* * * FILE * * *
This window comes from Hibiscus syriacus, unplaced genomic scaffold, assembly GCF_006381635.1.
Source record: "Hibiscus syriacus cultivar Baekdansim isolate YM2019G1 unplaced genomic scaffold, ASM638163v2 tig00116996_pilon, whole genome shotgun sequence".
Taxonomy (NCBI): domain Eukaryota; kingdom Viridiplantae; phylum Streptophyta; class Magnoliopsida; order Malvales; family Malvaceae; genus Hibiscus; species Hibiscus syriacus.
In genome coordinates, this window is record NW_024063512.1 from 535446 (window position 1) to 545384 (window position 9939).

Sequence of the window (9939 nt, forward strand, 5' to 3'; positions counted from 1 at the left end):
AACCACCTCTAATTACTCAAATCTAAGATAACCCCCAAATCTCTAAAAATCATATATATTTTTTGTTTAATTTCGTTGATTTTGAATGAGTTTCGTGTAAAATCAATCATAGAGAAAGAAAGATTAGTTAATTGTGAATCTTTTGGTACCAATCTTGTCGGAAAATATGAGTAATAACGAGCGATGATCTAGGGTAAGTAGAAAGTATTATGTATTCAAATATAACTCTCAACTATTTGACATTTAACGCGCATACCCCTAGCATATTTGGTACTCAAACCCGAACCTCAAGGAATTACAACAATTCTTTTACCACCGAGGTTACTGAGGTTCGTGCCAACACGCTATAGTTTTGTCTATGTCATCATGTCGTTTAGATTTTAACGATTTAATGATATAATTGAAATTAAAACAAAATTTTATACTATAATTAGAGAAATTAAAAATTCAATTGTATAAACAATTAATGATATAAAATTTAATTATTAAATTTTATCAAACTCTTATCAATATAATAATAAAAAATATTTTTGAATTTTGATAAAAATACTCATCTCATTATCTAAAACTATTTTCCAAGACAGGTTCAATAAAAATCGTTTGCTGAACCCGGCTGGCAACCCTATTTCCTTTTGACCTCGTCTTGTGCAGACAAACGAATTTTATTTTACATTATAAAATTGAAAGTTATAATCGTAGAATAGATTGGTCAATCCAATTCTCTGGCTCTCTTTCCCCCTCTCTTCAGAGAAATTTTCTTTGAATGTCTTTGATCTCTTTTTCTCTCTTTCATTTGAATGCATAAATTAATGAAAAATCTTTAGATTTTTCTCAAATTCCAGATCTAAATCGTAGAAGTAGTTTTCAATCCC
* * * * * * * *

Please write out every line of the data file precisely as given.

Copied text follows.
This window comes from Hibiscus syriacus, unplaced genomic scaffold, assembly GCF_006381635.1.
Source record: "Hibiscus syriacus cultivar Baekdansim isolate YM2019G1 unplaced genomic scaffold, ASM638163v2 tig00116996_pilon, whole genome shotgun sequence".
Taxonomy (NCBI): domain Eukaryota; kingdom Viridiplantae; phylum Streptophyta; class Magnoliopsida; order Malvales; family Malvaceae; genus Hibiscus; species Hibiscus syriacus.
In genome coordinates, this window is record NW_024063512.1 from 535446 (window position 1) to 545384 (window position 9939).

Sequence of the window (9939 nt, forward strand, 5' to 3'; positions counted from 1 at the left end):
AACCACCTCTAATTACTCAAATCTAAGATAACCCCCAAATCTCTAAAAATCATATATATTTTTTGTTTAATTTCGTTGATTTTGAATGAGTTTCGTGTAAAATCAATCATAGAGAAAGAAAGATTAGTTAATTGTGAATCTTTTGGTACCAATCTTGTCGGAAAATATGAGTAATAACGAGCGATGATCTAGGGTAAGTAGAAAGTATTATGTATTCAAATATAACTCTCAACTATTTGACATTTAACGCGCATACCCCTAGCATATTTGGTACTCAAACCCGAACCTCAAGGAATTACAACAATTCTTTTACCACCGAGGTTACTGAGGTTCGTGCCAACACGCTATAGTTTTGTCTATGTCATCATGTCGTTTAGATTTTAACGATTTAATGATATAATTGAAATTAAAACAAAATTTTATACTATAATTAGAGAAATTAAAAATTCAATTGTATAAACAATTAATGATATAAAATTTAATTATTAAATTTTATCAAACTCTTATCAATATAATAATAAAAAATATTTTTGAATTTTGATAAAAATACTCATCTCATTATCTAAAACTATTTTCCAAGACAGGTTCAATAAAAATCGTTTGCTGAACCCGGCTGGCAACCCTATTTCCTTTTGACCTCGTCTTGTGCAGACAAACGAATTTTATTTTACATTATAAAATTGAAAGTTATAATCGTAGAATAGATTGGTCAATCCAATTCTCTGGCTCTCTTTCCCCCTCTCTTCAGAGAAATTTTCTTTGAATGTCTTTGATCTCTTTTTCTCTCTTTCATTTGAATGCATAAATTAATGAAAAATCTTTAGATTTTTCTCAAATTCCAGATCTAAATCGTAGAAGTAGTTTTCAATCCC